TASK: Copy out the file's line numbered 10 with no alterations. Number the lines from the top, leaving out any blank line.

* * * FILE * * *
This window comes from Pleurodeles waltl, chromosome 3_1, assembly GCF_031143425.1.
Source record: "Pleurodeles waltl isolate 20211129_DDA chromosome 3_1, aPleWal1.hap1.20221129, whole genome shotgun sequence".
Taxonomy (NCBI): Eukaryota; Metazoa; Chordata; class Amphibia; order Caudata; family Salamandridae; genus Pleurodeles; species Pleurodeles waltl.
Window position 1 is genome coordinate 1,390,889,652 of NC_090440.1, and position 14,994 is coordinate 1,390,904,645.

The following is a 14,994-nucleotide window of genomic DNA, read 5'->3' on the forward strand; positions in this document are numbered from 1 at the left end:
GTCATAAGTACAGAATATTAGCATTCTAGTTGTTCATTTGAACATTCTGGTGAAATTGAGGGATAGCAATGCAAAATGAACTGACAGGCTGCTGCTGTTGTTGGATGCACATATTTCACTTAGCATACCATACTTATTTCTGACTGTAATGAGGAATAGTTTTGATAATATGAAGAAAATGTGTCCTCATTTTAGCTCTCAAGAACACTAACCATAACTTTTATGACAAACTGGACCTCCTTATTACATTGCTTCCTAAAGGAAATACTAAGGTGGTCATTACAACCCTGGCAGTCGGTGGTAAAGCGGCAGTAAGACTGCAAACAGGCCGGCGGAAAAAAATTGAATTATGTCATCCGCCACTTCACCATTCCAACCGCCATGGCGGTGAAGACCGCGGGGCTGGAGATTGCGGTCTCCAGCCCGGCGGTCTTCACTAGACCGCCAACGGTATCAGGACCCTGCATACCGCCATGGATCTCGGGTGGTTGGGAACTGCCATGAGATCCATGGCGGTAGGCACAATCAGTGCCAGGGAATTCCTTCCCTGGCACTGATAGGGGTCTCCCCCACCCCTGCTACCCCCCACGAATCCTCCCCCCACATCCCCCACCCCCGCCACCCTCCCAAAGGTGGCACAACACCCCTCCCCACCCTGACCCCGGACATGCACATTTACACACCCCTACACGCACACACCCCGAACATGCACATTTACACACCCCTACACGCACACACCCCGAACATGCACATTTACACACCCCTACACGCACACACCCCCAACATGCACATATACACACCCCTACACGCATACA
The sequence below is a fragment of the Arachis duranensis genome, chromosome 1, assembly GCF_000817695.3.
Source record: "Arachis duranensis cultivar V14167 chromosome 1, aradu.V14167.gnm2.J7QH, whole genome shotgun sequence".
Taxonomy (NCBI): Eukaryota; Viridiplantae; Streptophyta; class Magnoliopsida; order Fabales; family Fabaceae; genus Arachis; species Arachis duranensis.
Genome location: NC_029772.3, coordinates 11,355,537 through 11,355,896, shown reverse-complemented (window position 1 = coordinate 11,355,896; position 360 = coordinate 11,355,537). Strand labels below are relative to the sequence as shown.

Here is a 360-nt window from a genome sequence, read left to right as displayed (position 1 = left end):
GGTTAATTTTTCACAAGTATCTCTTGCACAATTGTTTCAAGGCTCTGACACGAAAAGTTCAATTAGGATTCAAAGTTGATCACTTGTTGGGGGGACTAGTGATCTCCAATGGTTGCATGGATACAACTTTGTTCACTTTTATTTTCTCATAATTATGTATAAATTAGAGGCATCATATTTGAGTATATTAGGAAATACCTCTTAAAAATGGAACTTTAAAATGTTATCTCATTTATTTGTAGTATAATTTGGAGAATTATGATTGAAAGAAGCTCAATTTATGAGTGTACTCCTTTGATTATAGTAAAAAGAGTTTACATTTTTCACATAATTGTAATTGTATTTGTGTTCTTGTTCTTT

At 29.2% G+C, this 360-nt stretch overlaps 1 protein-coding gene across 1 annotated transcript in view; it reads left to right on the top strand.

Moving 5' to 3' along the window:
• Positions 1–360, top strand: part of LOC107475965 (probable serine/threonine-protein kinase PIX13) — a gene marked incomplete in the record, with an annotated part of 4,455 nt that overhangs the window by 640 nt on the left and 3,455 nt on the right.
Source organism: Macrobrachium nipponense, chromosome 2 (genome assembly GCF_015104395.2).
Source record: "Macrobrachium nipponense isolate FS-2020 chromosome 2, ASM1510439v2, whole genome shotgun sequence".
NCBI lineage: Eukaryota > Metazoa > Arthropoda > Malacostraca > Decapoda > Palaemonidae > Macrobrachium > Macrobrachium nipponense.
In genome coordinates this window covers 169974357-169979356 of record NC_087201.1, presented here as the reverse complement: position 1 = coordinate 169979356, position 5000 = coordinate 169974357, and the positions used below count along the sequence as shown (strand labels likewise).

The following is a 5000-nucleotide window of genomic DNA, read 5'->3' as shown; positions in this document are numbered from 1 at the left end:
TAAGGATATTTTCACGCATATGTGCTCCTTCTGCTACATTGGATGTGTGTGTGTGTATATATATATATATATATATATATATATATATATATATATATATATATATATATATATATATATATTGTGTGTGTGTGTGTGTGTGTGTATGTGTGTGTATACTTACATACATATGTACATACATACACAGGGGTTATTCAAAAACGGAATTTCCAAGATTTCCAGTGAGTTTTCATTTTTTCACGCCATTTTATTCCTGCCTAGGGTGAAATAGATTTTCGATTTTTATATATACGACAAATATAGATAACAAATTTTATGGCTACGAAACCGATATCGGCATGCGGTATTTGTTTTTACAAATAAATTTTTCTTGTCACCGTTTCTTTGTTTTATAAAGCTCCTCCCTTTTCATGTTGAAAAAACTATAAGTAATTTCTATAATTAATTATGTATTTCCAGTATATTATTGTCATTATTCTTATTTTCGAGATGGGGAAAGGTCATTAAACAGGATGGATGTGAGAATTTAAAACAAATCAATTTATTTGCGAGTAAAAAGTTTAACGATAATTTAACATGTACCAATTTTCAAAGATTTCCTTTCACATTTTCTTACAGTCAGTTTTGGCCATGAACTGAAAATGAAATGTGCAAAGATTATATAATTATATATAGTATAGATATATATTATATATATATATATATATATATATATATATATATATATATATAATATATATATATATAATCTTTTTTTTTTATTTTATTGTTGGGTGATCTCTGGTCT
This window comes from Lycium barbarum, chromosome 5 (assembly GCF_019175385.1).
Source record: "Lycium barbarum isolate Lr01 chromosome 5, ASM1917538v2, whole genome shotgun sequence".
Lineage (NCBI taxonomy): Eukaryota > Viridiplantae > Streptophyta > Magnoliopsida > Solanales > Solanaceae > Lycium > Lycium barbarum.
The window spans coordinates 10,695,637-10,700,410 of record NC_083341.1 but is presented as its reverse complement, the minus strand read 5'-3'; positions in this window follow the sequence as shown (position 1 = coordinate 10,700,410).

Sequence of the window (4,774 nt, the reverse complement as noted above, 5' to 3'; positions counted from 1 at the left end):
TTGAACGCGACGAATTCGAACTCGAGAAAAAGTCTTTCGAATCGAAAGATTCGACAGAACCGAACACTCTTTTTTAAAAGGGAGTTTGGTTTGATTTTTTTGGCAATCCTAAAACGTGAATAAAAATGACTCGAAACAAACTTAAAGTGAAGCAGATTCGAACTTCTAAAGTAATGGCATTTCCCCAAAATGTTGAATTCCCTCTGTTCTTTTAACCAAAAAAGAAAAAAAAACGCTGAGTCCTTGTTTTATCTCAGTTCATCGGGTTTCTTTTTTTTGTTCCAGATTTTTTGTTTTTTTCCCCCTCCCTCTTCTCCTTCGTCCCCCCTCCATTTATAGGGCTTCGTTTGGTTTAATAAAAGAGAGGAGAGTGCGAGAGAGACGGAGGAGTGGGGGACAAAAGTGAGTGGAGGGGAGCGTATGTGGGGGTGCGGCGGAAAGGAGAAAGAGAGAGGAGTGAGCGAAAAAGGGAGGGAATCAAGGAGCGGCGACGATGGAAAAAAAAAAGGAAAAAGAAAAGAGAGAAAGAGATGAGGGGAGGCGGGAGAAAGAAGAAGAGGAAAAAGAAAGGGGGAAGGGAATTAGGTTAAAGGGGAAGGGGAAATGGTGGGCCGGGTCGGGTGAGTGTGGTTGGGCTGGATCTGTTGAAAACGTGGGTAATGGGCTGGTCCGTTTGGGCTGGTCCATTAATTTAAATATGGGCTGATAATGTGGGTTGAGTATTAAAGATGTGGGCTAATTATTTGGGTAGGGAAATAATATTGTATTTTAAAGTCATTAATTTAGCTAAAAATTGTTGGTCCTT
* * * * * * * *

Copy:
Genome location: NC_029772.3, coordinates 11,355,537 through 11,355,896, shown reverse-complemented (window position 1 = coordinate 11,355,896; position 360 = coordinate 11,355,537). Strand labels below are relative to the sequence as shown.